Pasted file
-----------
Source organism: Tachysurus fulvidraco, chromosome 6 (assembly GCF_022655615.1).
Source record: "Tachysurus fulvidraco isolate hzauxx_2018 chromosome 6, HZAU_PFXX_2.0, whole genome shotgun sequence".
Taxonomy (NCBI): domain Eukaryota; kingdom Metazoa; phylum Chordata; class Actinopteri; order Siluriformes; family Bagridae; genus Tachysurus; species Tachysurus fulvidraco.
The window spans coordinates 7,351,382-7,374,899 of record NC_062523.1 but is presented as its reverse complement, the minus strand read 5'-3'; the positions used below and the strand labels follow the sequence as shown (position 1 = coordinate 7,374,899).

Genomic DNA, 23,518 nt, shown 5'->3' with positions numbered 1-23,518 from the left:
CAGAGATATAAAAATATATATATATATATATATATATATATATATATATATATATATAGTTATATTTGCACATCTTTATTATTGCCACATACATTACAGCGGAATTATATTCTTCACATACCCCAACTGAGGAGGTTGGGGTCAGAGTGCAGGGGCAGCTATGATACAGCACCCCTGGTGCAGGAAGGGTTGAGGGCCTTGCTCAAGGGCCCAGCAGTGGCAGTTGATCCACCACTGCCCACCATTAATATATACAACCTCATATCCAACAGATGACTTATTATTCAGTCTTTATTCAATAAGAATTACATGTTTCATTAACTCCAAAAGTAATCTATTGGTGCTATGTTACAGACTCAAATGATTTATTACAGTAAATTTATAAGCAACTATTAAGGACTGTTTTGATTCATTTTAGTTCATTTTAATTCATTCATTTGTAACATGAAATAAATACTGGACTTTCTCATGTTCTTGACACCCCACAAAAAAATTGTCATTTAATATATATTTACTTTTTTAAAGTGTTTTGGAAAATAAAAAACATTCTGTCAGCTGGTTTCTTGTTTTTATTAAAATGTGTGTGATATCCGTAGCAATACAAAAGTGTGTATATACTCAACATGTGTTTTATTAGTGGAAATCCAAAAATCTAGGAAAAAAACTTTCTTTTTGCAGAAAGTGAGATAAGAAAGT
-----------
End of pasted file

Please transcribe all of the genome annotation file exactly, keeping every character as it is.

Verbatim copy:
Source organism: Tachysurus fulvidraco, chromosome 6 (assembly GCF_022655615.1).
Source record: "Tachysurus fulvidraco isolate hzauxx_2018 chromosome 6, HZAU_PFXX_2.0, whole genome shotgun sequence".
Taxonomy (NCBI): domain Eukaryota; kingdom Metazoa; phylum Chordata; class Actinopteri; order Siluriformes; family Bagridae; genus Tachysurus; species Tachysurus fulvidraco.
The window spans coordinates 7,351,382-7,374,899 of record NC_062523.1 but is presented as its reverse complement, the minus strand read 5'-3'; the positions used below and the strand labels follow the sequence as shown (position 1 = coordinate 7,374,899).

Genomic DNA, 23,518 nt, shown 5'->3' with positions numbered 1-23,518 from the left:
CAGAGATATAAAAATATATATATATATATATATATATATATATATATATATATATATAGTTATATTTGCACATCTTTATTATTGCCACATACATTACAGCGGAATTATATTCTTCACATACCCCAACTGAGGAGGTTGGGGTCAGAGTGCAGGGGCAGCTATGATACAGCACCCCTGGTGCAGGAAGGGTTGAGGGCCTTGCTCAAGGGCCCAGCAGTGGCAGTTGATCCACCACTGCCCACCATTAATATATACAACCTCATATCCAACAGATGACTTATTATTCAGTCTTTATTCAATAAGAATTACATGTTTCATTAACTCCAAAAGTAATCTATTGGTGCTATGTTACAGACTCAAATGATTTATTACAGTAAATTTATAAGCAACTATTAAGGACTGTTTTGATTCATTTTAGTTCATTTTAATTCATTCATTTGTAACATGAAATAAATACTGGACTTTCTCATGTTCTTGACACCCCACAAAAAAATTGTCATTTAATATATATTTACTTTTTTAAAGTGTTTTGGAAAATAAAAAACATTCTGTCAGCTGGTTTCTTGTTTTTATTAAAATGTGTGTGATATCCGTAGCAATACAAAAGTGTGTATATACTCAACATGTGTTTTATTAGTGGAAATCCAAAAATCTAGGAAAAAAACTTTCTTTTTGCAGAAAGTGAGATAAGAAAGT